Specifically, it is now a year and six weeks since the embattled PCA, Justice Salami, was suspended from office by the National Judicial Council, NJC, over alleged judicial misconduct.
The Council had at the end of its 7th Emergency Meeting on August 18, 2011, ordered Salami to hand over the affairs of the appellate Court to the next most senior justice of the court.
Salami’s sin was that he refused to recant his allegation that a former CJN, Justice Katsina-Alu, of pressurizing him to pervert justice in a governorship election appeal dispute involving Sokoto State.
The NJC had on August 10, 2011, handed Salami 7-days to tender a written apology to Justice Katsina-Alu and the council, saying two separate panels it constituted to probe the allegation, found him guilty of “judicial misconduct.”
According to NJC, “having therefore established that the allegation/complaint by the President, Court of Appeal, Hon. Justice Isa Ayo Salami, OFR, against the Chief Justice of Nigeria, Hon. Justice Aloysius Katsina-Alu, GCON regarding the Sokoto Gubernatorial Election Appeal was false.
”Council decided that it is misconduct contrary to Rule 1(1) of the Code of Conduct for Judicial Officer of the Federal Republic of Nigeria.”
Meanwhile, sequel to the recommendation of the NJC, President Jonathan, promptly appointed Justice Adamu to take over the affairs of the appellate court in acting capacity.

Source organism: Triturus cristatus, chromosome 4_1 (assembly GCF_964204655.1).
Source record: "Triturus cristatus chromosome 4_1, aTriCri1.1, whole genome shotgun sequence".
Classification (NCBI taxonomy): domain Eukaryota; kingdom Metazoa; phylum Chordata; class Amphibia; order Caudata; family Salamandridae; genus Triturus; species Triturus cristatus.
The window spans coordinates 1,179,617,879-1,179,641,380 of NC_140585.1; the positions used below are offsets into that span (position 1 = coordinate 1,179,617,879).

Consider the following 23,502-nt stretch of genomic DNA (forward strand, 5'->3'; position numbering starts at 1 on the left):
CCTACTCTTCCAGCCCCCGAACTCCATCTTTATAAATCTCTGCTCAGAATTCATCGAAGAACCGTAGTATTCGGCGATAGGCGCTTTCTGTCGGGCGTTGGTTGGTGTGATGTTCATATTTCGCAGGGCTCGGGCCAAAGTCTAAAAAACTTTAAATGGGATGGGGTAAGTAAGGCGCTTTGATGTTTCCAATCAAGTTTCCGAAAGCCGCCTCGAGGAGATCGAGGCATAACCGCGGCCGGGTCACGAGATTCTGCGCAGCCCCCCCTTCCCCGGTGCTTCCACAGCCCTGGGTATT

Though President Jonathan drew his powers from the provisions of section 238(4) of the 1999 constitution, which states that: “If the Office of the President of the Court of Appeal is vacant or if the person holding the office is for any reason unable to perform the functions of the office, then, until a person has been appointed to and has assumed the functions of that office or until the person holding the office has resumed those functions, the President shall appoint the most senior Justice of the Court of Appeal to perform those functions.”
More so, section 238 (5) stipulates that: “Except on the recommendation of the National Judicial Council, an appointment pursuant to the provisions of sub-section 4 of this section shall cease to have effects after the expiration of three months from the date of such appointment, and the President shall not reappoint a person whose appointment has lapsed.”
Thus, except for the caveat in sub-section (5) of that portion of the constitution, the first tenure of the acting PCA ought to have expired in November, 2011.